Swiftech H2O-120 Compact

Swiftech specializes in cooling for the enthusiast market. It is probably best known for its liquid cooling solutions, but Swiftech began with air cooling and has also had a few air coolers that were very well-known, like their ongoing MC and MCX air coolers for AMD and Intel. Swiftech also markets thermoelectric cooling parts, specialty ram and MOSFET coolers, and even a specially modified Antec P180 case called the QPower P180 for water cooling.

The Company was founded in 1994 by Gabriel Rouchon, incorporated in 2001, and was first publicly traded in 2005. Though there have been many changes in the company's structure over the years, it is worth mentioning that Gabe Rouchon is still very active in Swiftech, and Gabe often works directly with reviewers on tweaking the company's cooling products.

Swiftech markets both individual cooling products such as CPU water blocks, chipset and VGA water blocks, pumps, radiators, reservoirs, and cooling accessories. They also market complete water cooling kits such as the H2O-220 Apex Ultra and the H2O-80 Micro. Their newest kit, the H2O-120 Compact is the subject of this review.

The complete H2O-120 Compact kit comes packaged in a small box measuring roughly 13x7x4 inches. Everything needed for a standard Intel or AMD installation is included in the package.

The radiator/reservoir and water block/pump are well protected by the cutouts in the rigid foam block. Components are located on both the top and bottom of the Styrofoam. If you can't find the funnel it's mounted on the bottom.

You can see how much Swiftech has simplified this water cooling system by looking at the small number of parts compared to traditional water cooling kits. The fan/radiator/reservoir is basically one module, and the water block/pump is the second module. These two components are connected by pre-cut 10" Neoprene 3/8" tubes. All of the hardware for mounting is included, such as the mounting screws, Intel backplate (shipped attached to the Apogee Drive Block), a 7V electrical connector for running the fan at low speed, Arctic Silver Ceramic thermal grease, and the water additive. An alternate mounting block is also included for AMD/AM2 processor mounting.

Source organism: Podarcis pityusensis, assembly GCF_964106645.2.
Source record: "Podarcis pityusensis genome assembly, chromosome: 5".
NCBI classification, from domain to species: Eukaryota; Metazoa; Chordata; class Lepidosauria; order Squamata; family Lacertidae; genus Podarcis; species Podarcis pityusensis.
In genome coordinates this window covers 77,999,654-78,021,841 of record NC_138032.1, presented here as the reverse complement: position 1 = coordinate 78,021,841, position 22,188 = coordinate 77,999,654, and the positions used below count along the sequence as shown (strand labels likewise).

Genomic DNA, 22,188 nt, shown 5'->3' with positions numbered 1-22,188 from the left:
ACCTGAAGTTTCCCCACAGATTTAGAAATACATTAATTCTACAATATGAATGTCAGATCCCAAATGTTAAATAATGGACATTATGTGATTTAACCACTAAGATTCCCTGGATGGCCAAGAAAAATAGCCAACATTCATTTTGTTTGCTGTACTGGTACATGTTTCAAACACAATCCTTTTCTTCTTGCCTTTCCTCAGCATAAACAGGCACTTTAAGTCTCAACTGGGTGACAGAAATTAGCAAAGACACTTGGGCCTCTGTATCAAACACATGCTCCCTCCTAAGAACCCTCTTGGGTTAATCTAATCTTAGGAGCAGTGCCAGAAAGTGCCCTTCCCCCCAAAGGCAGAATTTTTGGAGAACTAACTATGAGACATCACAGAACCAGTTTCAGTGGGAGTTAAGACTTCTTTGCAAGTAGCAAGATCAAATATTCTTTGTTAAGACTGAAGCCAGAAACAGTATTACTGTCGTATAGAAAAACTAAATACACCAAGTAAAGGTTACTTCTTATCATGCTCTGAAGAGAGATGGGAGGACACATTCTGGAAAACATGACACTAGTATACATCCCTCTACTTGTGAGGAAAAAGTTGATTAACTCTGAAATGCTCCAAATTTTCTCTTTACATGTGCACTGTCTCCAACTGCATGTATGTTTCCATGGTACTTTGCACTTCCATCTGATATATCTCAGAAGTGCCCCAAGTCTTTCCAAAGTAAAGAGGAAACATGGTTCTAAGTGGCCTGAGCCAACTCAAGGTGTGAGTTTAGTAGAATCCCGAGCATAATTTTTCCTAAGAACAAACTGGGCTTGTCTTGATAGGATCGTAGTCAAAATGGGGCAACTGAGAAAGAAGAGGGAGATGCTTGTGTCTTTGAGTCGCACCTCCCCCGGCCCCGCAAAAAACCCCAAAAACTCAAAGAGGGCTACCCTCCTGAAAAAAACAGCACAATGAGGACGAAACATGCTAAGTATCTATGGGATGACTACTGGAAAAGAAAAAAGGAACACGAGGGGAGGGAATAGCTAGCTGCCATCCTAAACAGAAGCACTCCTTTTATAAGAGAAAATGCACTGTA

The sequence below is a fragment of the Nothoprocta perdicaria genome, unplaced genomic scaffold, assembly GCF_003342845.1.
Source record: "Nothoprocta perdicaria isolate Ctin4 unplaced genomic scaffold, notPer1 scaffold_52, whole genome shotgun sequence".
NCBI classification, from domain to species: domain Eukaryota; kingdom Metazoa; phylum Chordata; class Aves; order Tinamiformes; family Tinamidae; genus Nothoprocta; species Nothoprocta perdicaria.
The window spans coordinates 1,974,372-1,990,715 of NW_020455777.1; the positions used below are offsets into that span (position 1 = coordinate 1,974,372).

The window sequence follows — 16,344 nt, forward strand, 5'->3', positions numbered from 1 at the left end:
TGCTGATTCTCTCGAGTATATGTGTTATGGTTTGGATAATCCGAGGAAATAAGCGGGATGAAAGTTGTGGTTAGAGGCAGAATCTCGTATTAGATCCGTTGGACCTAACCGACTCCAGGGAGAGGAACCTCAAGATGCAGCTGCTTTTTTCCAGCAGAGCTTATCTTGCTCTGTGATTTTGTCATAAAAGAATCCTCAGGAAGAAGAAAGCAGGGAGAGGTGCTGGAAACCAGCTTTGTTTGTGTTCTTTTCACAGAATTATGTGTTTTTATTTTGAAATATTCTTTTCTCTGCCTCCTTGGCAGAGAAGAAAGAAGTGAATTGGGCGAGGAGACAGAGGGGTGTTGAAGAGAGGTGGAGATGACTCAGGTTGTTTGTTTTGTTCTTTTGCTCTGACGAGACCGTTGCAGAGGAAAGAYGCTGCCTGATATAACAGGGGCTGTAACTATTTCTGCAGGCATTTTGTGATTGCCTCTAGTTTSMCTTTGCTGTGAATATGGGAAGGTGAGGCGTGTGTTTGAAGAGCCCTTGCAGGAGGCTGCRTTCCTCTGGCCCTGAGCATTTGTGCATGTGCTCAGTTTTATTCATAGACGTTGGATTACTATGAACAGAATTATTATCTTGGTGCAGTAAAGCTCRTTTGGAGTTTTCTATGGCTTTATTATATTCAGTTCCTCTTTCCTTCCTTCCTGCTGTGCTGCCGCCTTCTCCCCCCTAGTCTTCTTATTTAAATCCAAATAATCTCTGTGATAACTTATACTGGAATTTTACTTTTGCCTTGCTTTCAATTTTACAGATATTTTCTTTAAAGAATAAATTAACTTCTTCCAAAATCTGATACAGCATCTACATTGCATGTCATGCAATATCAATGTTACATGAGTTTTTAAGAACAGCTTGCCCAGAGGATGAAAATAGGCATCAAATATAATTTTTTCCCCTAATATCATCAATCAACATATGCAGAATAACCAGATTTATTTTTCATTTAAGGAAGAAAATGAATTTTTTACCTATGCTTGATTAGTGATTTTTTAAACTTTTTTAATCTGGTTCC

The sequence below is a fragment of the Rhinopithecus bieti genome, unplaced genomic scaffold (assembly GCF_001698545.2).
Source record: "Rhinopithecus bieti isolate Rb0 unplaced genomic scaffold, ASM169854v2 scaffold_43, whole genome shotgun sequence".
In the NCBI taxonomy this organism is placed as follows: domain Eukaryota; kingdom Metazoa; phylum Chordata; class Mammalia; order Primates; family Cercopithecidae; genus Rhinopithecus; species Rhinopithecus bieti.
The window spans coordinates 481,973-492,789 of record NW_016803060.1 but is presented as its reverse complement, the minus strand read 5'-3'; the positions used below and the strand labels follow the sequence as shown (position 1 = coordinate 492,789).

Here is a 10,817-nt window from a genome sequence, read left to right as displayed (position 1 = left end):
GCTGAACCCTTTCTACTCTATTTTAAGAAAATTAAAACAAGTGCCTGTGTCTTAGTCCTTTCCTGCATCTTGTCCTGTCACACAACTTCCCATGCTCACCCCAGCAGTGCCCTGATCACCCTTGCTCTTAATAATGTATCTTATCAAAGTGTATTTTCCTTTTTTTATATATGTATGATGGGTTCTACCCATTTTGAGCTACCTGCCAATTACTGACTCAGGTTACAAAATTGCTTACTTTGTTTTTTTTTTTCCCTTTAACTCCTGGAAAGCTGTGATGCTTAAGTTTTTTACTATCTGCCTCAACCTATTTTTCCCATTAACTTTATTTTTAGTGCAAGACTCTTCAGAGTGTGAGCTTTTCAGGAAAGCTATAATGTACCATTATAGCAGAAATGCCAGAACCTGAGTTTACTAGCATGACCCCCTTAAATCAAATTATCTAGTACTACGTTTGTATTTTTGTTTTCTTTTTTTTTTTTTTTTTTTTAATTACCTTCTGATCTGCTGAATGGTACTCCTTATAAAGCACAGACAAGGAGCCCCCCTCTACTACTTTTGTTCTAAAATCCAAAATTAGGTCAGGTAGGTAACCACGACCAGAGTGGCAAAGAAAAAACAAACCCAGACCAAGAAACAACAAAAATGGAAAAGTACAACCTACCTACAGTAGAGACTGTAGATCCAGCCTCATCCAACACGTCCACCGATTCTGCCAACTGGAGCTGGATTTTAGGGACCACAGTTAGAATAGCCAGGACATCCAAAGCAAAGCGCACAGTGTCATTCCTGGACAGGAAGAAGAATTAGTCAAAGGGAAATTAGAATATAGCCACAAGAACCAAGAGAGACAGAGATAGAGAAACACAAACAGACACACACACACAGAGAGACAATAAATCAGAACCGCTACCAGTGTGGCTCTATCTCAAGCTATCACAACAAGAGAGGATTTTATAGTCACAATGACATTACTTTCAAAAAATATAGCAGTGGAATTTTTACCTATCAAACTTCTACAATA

Swiftech does not include the distilled water required for filling the system. Specialty cooling etailers and scientific equipment shops carry this; however, the most readily available source for distilled water we found is Wal-Mart, where a gallon of distilled water was less than a buck. The coolant additive is mixed with a half liter (pint or 16 oz.) of distilled water.


The kit mounts just fine in a full tower case, and it will mount fine in an Antec P180 which mounts the power supply at the bottom of the mid-tower case. The kit as supplied did fit any bottom-mount mid-tower case available for testing. However, the Swiftech H2O-120 Compact kit would not fit any top-mount power supply mid-tower case we tried. This included about six different brands of the most common top-mount PSU cases, either premium or value brands. The radiator is about a half inch too long to mount in top PSU mid-tower cases. Those equipped with 120mm exhaust fans all had screw holes that would not allow mounting of the radiator.

Both our old and new cooling test beds are top PSU mid-tower cases, and the H2O-120 Compact would not fit either case as supplied. We used that configuration because this is the case design readers most often own - it is the most common case available and accounts for the most sales. To be fair to other solutions, it was possible to find a way to install the H2O-120 Compact in the test bed case, so we could advise readers of what was needed to mount in this common design.

The easiest mount was a split design, where the radiator was mounted outside the case and the fan is inside the case. To use this mount you will need longer screws in some mid-tower cases and a longer pair of hoses. We found the 12" length worked fine in our case, and extra hoses are available from Swiftech.